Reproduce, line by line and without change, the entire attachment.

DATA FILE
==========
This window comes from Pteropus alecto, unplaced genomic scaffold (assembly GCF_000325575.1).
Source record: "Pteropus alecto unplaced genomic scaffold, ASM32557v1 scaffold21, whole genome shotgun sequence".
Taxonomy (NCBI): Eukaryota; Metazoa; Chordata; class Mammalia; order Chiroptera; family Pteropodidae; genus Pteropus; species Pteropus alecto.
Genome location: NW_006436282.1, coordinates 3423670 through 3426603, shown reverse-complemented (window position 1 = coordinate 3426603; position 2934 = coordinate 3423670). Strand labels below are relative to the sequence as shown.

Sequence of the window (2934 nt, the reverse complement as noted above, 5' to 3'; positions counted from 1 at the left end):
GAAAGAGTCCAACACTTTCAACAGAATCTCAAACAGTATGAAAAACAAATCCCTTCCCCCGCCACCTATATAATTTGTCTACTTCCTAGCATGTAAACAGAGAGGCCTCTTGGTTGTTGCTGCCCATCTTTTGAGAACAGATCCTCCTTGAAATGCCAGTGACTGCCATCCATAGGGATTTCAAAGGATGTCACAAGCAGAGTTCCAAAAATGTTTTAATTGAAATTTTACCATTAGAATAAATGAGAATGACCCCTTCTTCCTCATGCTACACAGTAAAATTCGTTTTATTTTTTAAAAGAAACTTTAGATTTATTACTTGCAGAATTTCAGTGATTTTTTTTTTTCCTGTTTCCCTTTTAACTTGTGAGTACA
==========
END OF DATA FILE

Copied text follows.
This window comes from Pteropus alecto, unplaced genomic scaffold (assembly GCF_000325575.1).
Source record: "Pteropus alecto unplaced genomic scaffold, ASM32557v1 scaffold21, whole genome shotgun sequence".
Taxonomy (NCBI): Eukaryota; Metazoa; Chordata; class Mammalia; order Chiroptera; family Pteropodidae; genus Pteropus; species Pteropus alecto.
Genome location: NW_006436282.1, coordinates 3423670 through 3426603, shown reverse-complemented (window position 1 = coordinate 3426603; position 2934 = coordinate 3423670). Strand labels below are relative to the sequence as shown.

Sequence of the window (2934 nt, the reverse complement as noted above, 5' to 3'; positions counted from 1 at the left end):
GAAAGAGTCCAACACTTTCAACAGAATCTCAAACAGTATGAAAAACAAATCCCTTCCCCCGCCACCTATATAATTTGTCTACTTCCTAGCATGTAAACAGAGAGGCCTCTTGGTTGTTGCTGCCCATCTTTTGAGAACAGATCCTCCTTGAAATGCCAGTGACTGCCATCCATAGGGATTTCAAAGGATGTCACAAGCAGAGTTCCAAAAATGTTTTAATTGAAATTTTACCATTAGAATAAATGAGAATGACCCCTTCTTCCTCATGCTACACAGTAAAATTCGTTTTATTTTTTAAAAGAAACTTTAGATTTATTACTTGCAGAATTTCAGTGATTTTTTTTTTTCCTGTTTCCCTTTTAACTTGTGAGTACA